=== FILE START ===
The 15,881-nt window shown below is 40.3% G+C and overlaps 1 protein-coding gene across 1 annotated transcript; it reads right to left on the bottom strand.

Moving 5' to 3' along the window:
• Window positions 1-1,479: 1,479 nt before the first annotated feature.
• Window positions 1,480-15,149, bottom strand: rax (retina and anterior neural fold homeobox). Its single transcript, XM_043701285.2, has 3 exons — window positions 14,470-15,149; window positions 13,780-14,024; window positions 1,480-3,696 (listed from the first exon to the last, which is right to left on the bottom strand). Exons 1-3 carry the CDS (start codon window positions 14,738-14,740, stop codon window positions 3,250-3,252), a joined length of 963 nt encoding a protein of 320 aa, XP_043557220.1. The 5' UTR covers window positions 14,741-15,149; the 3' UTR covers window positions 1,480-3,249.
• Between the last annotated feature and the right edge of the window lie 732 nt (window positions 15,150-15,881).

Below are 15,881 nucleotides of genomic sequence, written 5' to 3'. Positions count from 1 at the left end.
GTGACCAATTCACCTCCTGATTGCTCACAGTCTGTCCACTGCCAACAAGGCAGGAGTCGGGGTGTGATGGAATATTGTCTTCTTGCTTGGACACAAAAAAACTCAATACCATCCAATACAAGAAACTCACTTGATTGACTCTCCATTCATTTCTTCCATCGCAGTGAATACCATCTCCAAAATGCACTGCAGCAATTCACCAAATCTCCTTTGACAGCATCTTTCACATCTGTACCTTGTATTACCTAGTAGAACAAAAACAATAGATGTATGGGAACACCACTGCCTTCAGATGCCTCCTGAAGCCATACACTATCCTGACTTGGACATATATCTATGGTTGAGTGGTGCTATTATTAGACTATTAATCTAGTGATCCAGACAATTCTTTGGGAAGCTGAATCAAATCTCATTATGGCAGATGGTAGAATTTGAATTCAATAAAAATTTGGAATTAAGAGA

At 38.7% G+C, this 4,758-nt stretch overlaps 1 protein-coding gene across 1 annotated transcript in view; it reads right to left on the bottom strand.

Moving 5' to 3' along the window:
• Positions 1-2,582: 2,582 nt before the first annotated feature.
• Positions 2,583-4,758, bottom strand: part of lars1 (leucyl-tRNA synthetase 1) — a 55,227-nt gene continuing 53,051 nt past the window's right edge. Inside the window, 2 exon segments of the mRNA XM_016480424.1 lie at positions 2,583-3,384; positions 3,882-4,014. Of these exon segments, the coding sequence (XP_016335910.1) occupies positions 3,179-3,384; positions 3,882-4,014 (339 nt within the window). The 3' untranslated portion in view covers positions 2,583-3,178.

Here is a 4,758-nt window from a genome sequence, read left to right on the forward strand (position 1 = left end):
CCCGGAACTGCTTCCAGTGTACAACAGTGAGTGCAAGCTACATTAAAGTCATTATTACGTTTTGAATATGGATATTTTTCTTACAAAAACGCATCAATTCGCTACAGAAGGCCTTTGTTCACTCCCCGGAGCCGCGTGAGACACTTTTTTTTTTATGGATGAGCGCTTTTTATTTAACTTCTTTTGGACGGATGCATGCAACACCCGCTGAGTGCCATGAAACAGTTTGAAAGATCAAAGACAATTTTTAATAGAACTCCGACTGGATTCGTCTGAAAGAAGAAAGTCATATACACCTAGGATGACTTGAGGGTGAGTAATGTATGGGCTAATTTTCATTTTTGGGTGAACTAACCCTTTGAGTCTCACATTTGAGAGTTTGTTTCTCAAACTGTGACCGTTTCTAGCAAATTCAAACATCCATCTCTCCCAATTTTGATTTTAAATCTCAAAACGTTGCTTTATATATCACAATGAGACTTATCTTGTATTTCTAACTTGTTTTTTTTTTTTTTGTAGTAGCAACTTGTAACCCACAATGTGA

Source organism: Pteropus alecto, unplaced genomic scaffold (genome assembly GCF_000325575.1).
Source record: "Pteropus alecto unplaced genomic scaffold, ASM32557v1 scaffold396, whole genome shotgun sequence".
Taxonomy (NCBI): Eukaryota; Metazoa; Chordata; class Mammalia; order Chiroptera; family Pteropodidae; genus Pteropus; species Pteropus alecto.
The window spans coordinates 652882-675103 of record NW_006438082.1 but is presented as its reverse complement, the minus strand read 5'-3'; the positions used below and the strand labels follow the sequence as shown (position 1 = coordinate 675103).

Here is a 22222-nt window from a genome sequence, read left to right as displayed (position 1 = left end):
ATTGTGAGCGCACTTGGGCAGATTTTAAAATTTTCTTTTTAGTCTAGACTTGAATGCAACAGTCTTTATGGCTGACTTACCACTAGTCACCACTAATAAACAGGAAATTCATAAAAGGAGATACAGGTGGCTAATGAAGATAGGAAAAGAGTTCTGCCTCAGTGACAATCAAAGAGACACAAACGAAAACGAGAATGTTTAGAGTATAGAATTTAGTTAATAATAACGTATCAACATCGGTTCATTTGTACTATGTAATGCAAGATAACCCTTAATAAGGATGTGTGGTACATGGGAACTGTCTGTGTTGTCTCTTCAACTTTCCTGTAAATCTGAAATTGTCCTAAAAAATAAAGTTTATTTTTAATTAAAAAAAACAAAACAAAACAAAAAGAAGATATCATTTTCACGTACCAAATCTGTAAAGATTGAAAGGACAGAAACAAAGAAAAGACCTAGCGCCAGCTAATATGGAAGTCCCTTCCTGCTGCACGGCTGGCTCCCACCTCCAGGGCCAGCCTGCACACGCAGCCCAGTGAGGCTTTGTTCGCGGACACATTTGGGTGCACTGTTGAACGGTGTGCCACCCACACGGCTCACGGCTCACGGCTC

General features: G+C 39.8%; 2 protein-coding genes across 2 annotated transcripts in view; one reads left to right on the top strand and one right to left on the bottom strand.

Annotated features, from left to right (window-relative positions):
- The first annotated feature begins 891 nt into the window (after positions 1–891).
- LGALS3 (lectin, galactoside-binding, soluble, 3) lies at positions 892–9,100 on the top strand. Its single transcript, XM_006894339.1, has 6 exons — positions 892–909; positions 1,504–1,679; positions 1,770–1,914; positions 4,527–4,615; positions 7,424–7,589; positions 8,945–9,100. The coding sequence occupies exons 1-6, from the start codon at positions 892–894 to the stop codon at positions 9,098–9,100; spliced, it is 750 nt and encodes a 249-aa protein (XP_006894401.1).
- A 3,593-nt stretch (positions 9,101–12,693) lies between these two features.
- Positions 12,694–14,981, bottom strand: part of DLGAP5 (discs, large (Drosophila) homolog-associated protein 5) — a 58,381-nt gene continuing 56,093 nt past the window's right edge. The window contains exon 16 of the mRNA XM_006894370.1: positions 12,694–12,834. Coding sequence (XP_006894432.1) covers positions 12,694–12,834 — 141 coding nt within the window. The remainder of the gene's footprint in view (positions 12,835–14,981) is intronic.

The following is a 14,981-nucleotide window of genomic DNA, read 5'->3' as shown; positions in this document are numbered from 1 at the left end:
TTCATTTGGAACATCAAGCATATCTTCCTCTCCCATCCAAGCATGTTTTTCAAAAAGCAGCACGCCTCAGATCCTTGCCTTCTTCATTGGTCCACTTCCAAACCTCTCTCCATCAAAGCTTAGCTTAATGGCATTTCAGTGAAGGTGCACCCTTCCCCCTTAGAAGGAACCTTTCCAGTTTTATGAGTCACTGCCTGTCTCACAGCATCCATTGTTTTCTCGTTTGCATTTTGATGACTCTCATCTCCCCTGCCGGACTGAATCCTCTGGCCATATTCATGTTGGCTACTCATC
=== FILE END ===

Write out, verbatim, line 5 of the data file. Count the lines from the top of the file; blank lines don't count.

• Between the last annotated feature and the right edge of the window lie 732 nt (window positions 15,150-15,881).